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    Tip of the Week: Warning Signs of a Phishing Scam

    28 April, 2020
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    According to the latest edition of Microsoft’s regular Security Intelligence Report, phishing attacks are the most prevalent cyberthreat. Considering what is currently going on in the world, this is almost assuredly still the case, which means that businesses and individuals alike need to be more aware of how to spot these attempts. To help, we’ve put together a few tips.

    Download our free white paper,  CyberDefense: Securing Your Bank's Data.

    Before we get into these warning signs, however, we must mention a few things about phishing attacks.

    While these signs can be a great indicator that an email is a malicious attempt by an attacker, the processes that some attackers use have significantly advanced over time. Spotting a phishing attack can range in difficulty from knowing that there isn’t an official trying to recruit you into assisting them in a massive money transfer in exchange for a considerable cut all the way to knowing to look for subtle differences in the URL hidden behind a linked bit of text.

    So, keep in mind that these tips are simply meant to raise awareness as to what can indicate a phishing attempt’s presence and that not all of these indicators will be present each time.

     

    1. The email is written to be alarming.

    The last thing someone trying to phish you wants is for you to overthink. To keep you off-balance, many phishing attacks are written to inspire a jolt of panic. This way, the targeted user is more likely to take the message at face value and seek a way out, setting the hook. Rather than allowing your emotions to be manipulated, take a few moments, and observe the situation before deciding how to proceed. Check the details of the message for truth or accuracy.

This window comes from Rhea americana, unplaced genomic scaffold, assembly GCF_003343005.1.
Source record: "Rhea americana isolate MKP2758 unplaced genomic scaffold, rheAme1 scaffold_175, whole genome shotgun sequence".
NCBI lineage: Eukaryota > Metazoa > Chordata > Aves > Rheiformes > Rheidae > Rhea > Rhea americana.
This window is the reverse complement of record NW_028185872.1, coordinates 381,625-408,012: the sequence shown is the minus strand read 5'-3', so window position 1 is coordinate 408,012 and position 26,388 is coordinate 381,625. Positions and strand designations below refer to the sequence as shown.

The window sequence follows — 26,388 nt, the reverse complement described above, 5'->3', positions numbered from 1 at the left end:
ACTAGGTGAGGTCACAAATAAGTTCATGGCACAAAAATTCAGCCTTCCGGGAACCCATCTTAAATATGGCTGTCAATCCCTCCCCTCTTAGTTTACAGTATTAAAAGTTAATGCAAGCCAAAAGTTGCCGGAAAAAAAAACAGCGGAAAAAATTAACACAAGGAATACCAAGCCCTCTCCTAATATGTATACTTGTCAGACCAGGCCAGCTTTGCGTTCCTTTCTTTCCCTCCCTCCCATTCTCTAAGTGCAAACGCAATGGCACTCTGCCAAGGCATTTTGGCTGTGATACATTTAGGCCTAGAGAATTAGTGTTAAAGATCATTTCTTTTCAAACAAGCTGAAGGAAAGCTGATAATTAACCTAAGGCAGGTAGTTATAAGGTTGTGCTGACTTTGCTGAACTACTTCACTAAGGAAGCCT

2. The email includes a .zip file.

    Cybercriminals will often send malware packaged into a .zip file and phish the recipient into opening it. While .zip files were once useful as a means for sending large amounts of data, cloud technology, and other means have largely left them redundant. While they still have their uses, be cautious about opening any you may receive in your email.

    3. The email address/URL is incorrect.

    This one is something you may have to look carefully for. It isn’t often anymore that people pay too much attention to the actual email address of a received message, which many attackers will take advantage of by making small changes to the URL that can be easy to miss. For instance, combining an “r” and an “n” appears as “rn”... pretty easy to see as an “m” if you aren’t careful. Attackers will sometimes do this to convince you of a message’s legitimacy. It is also quite easy for these cybercriminals to make the links in their messages appear to direct someplace else, encouraging you to click through them. Hover your cursor over any link to see where it goes before you click it.

    4. The email is impersonal and sloppy.

    Here’s the thing, companies today understand that they need to make a good impression in their emails, so they will almost certainly be using spellcheck liberally as they write their legitimate messages. They will also be sure to do their best to make the message feel as personal as they can. While everyone knows that each email isn’t custom-written to each person it is sent to, that little bit of personalization makes the recipient feel acknowledged and is simple enough for these companies to automate. Therefore, professional emails with sterile, impersonal language, generic terms, and (less commonly today) incorrect language are a pretty significant sign that an email may not be from who it says it’s from.

    While this isn’t a full list of things to watch out for to prevent phishing, it is a good start.

    To learn more about how you can help protect your business from phishing and other cyber-threats, reach out to CalTech by calling 877-223-6401.

    Download our free white paper,  CyberDefense: Securing Your Bank's Data.

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